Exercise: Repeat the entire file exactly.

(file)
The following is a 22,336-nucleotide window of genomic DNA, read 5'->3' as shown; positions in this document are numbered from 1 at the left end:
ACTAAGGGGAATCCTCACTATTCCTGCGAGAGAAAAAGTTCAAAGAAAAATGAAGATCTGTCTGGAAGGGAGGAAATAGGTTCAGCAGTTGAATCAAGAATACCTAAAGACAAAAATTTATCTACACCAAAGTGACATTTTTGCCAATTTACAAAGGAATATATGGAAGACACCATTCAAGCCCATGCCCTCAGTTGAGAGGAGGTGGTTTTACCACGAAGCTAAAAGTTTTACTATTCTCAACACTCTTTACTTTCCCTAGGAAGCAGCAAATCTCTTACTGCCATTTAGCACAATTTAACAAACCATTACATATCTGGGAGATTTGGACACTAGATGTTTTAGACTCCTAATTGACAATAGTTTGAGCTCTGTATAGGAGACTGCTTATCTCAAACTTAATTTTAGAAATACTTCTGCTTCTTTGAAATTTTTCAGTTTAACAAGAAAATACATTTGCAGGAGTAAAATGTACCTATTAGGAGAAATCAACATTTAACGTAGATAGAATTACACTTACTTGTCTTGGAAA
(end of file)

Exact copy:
The following is a 22,336-nucleotide window of genomic DNA, read 5'->3' as shown; positions in this document are numbered from 1 at the left end:
ACTAAGGGGAATCCTCACTATTCCTGCGAGAGAAAAAGTTCAAAGAAAAATGAAGATCTGTCTGGAAGGGAGGAAATAGGTTCAGCAGTTGAATCAAGAATACCTAAAGACAAAAATTTATCTACACCAAAGTGACATTTTTGCCAATTTACAAAGGAATATATGGAAGACACCATTCAAGCCCATGCCCTCAGTTGAGAGGAGGTGGTTTTACCACGAAGCTAAAAGTTTTACTATTCTCAACACTCTTTACTTTCCCTAGGAAGCAGCAAATCTCTTACTGCCATTTAGCACAATTTAACAAACCATTACATATCTGGGAGATTTGGACACTAGATGTTTTAGACTCCTAATTGACAATAGTTTGAGCTCTGTATAGGAGACTGCTTATCTCAAACTTAATTTTAGAAATACTTCTGCTTCTTTGAAATTTTTCAGTTTAACAAGAAAATACATTTGCAGGAGTAAAATGTACCTATTAGGAGAAATCAACATTTAACGTAGATAGAATTACACTTACTTGTCTTGGAAA